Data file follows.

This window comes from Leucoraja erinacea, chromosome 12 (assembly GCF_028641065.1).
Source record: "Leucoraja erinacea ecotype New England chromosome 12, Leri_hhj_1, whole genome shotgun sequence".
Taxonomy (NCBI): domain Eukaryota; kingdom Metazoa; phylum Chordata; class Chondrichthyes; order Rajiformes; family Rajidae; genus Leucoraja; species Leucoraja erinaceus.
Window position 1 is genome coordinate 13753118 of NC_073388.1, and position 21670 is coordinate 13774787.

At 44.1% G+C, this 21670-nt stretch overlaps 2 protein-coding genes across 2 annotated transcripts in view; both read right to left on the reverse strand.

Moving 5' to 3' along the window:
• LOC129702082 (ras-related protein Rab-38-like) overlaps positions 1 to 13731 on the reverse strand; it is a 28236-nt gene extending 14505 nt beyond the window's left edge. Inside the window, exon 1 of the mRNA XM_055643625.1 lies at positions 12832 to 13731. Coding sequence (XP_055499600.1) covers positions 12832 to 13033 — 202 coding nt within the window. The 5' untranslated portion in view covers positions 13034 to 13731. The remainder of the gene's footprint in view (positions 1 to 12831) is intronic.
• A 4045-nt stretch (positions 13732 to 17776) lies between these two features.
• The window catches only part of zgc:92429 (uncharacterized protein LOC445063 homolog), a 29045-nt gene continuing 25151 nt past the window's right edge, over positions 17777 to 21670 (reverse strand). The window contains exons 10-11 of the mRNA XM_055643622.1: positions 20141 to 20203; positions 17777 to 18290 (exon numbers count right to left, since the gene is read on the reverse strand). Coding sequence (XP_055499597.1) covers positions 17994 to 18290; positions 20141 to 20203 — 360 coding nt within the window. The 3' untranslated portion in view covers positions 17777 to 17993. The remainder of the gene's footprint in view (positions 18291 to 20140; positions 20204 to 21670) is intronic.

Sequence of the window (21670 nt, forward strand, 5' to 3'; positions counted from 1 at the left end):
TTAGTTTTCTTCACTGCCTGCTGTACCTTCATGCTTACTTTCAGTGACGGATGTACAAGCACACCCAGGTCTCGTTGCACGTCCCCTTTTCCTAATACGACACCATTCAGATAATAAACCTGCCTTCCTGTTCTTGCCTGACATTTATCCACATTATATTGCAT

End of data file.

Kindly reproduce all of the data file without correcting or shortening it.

This window comes from Leucoraja erinacea, chromosome 12 (assembly GCF_028641065.1).
Source record: "Leucoraja erinacea ecotype New England chromosome 12, Leri_hhj_1, whole genome shotgun sequence".
Taxonomy (NCBI): domain Eukaryota; kingdom Metazoa; phylum Chordata; class Chondrichthyes; order Rajiformes; family Rajidae; genus Leucoraja; species Leucoraja erinaceus.
Window position 1 is genome coordinate 13753118 of NC_073388.1, and position 21670 is coordinate 13774787.

At 44.1% G+C, this 21670-nt stretch overlaps 2 protein-coding genes across 2 annotated transcripts in view; both read right to left on the reverse strand.

Moving 5' to 3' along the window:
• LOC129702082 (ras-related protein Rab-38-like) overlaps positions 1 to 13731 on the reverse strand; it is a 28236-nt gene extending 14505 nt beyond the window's left edge. Inside the window, exon 1 of the mRNA XM_055643625.1 lies at positions 12832 to 13731. Coding sequence (XP_055499600.1) covers positions 12832 to 13033 — 202 coding nt within the window. The 5' untranslated portion in view covers positions 13034 to 13731. The remainder of the gene's footprint in view (positions 1 to 12831) is intronic.
• A 4045-nt stretch (positions 13732 to 17776) lies between these two features.
• The window catches only part of zgc:92429 (uncharacterized protein LOC445063 homolog), a 29045-nt gene continuing 25151 nt past the window's right edge, over positions 17777 to 21670 (reverse strand). The window contains exons 10-11 of the mRNA XM_055643622.1: positions 20141 to 20203; positions 17777 to 18290 (exon numbers count right to left, since the gene is read on the reverse strand). Coding sequence (XP_055499597.1) covers positions 17994 to 18290; positions 20141 to 20203 — 360 coding nt within the window. The 3' untranslated portion in view covers positions 17777 to 17993. The remainder of the gene's footprint in view (positions 18291 to 20140; positions 20204 to 21670) is intronic.

Sequence of the window (21670 nt, forward strand, 5' to 3'; positions counted from 1 at the left end):
TTAGTTTTCTTCACTGCCTGCTGTACCTTCATGCTTACTTTCAGTGACGGATGTACAAGCACACCCAGGTCTCGTTGCACGTCCCCTTTTCCTAATACGACACCATTCAGATAATAAACCTGCCTTCCTGTTCTTGCCTGACATTTATCCACATTATATTGCAT